Friday, December 20, 2002

"Fast Food Nation" by Eric Schlosser

I probably won't base any stories on "Fast Food Nation." I probably won't change my eating habits profoundly. There've been times when I've been really pleased to see a McDonalds: familiar, kid friendly, fast, relatively inexpensive, and usually with reasonably clean restrooms. But (thank goodness) my kids have long since outgrown clamoring to go there. But this book is more than a slam against the fast food industry (like we didn't already know big macs aren't exactly good for us), it's an exposé of BIG agribusiness on every level from the ranch to the slaughterhouse to the restaurant to the garbage spilling into the street; from exploitation of the workforce to lack of concern for animal welfare to a system rife with potential to spread antibiotic resistant, food-borne disease organisms. And this book came out before the recent revelations of high levels of the carcinogen, acrylamide, forming in french fries during cooking.

So for me, it basically just reaffirmed my existing inclination to:
  • Never buy prepackaged frozen burgers, which are apt to contain meat from hundreds of animals, and thus exponentially increasing the probably of one infected animal spreading bacteria (or prions) far and wide.
  • Seek out local markets that sell produce from local growers. Preferably organic, free range, naturally fed, with NO antibiotics. Tastes like real food.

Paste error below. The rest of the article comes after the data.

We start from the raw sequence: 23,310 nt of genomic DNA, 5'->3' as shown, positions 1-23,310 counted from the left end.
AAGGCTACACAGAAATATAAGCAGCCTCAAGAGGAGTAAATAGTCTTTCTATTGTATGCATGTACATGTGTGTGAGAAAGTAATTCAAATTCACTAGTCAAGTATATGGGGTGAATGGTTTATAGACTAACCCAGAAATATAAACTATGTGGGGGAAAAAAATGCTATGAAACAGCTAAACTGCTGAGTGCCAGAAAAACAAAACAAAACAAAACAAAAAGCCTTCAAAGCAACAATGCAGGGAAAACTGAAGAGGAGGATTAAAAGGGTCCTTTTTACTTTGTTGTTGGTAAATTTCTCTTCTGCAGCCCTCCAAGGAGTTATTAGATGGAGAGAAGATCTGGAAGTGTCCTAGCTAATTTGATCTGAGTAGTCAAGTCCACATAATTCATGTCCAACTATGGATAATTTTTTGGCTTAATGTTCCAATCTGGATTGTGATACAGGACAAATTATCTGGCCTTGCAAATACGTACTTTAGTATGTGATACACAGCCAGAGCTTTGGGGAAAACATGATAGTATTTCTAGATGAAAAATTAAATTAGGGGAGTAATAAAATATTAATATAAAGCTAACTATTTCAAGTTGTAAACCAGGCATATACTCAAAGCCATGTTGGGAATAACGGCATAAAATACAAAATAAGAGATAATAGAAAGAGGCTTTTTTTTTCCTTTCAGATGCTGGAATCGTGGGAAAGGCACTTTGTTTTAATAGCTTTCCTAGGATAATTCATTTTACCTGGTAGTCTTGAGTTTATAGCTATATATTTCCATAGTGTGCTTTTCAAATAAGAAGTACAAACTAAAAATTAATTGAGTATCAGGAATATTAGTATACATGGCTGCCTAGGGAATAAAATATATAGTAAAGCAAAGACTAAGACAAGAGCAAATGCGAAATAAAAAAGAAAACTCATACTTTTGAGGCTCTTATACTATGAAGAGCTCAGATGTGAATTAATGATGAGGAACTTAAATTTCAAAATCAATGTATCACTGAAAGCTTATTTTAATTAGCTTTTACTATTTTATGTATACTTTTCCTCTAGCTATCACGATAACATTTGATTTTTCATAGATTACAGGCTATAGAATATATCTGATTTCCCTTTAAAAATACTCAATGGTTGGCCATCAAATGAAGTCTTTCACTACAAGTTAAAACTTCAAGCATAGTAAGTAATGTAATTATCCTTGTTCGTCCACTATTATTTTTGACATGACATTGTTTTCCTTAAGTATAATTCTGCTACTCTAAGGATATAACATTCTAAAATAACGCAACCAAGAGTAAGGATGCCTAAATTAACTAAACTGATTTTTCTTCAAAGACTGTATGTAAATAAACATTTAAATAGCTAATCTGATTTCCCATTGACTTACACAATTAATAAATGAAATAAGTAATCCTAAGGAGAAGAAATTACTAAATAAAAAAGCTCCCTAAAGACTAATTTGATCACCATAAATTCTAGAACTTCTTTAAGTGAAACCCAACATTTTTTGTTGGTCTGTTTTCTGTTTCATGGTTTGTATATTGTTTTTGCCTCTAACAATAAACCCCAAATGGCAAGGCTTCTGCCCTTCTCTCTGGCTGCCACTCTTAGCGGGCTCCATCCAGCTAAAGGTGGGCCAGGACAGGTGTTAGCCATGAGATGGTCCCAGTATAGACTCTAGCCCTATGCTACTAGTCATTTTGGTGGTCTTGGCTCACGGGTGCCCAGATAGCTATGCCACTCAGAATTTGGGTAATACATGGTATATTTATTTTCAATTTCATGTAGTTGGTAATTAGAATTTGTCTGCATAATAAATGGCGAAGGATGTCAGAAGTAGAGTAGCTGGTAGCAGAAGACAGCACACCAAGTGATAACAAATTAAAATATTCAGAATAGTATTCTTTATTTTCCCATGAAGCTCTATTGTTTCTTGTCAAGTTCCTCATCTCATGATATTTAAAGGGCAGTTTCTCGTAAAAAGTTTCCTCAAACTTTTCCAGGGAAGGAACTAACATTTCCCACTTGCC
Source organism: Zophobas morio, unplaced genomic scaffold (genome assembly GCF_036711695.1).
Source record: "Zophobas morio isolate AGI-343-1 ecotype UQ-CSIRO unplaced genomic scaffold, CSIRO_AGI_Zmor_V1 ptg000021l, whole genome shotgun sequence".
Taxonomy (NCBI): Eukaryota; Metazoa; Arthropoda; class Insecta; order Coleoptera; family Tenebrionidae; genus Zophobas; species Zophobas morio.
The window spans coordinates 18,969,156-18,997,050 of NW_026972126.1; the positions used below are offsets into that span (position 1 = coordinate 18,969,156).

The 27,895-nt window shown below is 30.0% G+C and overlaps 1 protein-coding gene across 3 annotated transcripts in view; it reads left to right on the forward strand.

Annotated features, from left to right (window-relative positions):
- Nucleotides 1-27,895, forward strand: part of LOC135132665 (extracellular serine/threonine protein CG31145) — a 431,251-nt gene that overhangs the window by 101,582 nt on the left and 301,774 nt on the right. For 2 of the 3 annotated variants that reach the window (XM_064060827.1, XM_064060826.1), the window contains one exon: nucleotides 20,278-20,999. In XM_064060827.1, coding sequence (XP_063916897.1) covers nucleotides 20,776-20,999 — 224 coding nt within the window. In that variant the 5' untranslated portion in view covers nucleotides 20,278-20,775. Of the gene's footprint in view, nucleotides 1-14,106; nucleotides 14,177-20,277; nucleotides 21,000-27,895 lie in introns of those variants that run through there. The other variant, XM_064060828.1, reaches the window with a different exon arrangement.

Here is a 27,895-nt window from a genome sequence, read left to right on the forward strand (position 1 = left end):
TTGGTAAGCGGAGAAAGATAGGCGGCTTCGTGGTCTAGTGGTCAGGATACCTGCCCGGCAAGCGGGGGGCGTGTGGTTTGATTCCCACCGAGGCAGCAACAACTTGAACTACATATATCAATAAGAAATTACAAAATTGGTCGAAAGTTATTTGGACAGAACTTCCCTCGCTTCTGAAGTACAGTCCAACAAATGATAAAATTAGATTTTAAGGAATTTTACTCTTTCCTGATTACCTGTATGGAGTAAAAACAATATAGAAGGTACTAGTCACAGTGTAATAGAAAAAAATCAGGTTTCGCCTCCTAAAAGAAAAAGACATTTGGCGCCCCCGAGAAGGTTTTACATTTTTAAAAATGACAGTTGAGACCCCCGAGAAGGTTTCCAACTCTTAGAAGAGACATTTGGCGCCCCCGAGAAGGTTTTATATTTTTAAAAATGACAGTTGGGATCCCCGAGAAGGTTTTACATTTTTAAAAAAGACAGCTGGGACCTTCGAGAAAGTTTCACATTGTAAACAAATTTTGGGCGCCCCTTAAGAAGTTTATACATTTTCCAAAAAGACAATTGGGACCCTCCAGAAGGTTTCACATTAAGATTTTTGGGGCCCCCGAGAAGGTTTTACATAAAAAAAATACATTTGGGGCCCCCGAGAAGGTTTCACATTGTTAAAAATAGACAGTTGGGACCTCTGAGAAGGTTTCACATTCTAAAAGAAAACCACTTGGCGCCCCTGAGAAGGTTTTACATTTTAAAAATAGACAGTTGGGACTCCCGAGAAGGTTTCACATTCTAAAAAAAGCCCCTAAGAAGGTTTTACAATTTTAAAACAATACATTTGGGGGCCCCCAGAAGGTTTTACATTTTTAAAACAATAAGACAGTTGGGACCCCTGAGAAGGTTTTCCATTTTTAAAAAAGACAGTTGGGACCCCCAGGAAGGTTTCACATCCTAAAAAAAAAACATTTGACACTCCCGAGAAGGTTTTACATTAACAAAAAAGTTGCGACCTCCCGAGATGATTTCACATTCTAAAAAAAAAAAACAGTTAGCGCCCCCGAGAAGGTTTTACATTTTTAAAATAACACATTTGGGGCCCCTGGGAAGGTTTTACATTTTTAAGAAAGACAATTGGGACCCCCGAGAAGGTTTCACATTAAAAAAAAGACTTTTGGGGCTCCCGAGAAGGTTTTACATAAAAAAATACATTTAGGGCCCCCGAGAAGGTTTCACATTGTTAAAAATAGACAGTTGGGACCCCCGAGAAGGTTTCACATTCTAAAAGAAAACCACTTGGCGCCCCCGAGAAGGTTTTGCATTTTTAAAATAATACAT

I do not know why, and it seems unfair to blame McDonalds, but occasions when I have seen people egregiously littering it's been bags/wrapping/packaging from McDonalds. I've seen people toss it out the window on the Pacific Coast Highway (where I couldn't stop safely to pick it up), or just dump it in the parking lot no more than 10 feet from a garbage can (which is where I helpfully disposed of it for them).

Monday, December 16, 2002

"In the Devil's Snare; The Salem Witchcraft Crisis of 1692," by Mary Beth Norton

Starting off... The first book I wanted to comment on is "In the Devil's Snare; The Salem Witchcraft Crisis of 1692," by Mary Beth Norton. I picked up an interest in reading it the same way I do for most of the books I read these days: a combination of interviews/commentary on NPR, and the New York Times book review. When I spotted it on the shelf at the local library, I snapped it up. The book is a *detailed* and thoroughly endnoted/referenced account of the events, accusations, counter-accusations, and consequences of the infamous Salem witch trials. It would be an absolute bumper source for anyone wanting to use the actual events as a basis for a fictional story. As a read, I confess I found it largely boring (who said what about whom on what date), but her final conclusions were, IMO, fascinating. She notes a tendency to ascribe epidemic illness (i.e. smallpox) to "malefic activity." But even more importantly, she points out that events of the first and second Indian Wars had left the colonists terrorized (several of the individuals involved in the trials were refugees from the frontier)--and ripe for superstition and the seeking of scapegoats. Many of the judges involved had also been responsible for some of the disastrous decision-making that had exacerbated the anger of the tribes, and led to the outbreak of violence between native and colonial populations. Susceptibility to supernatural explanations meets politicians looking for the heat to go...elsewhere. Are there too many parallels here for comfort?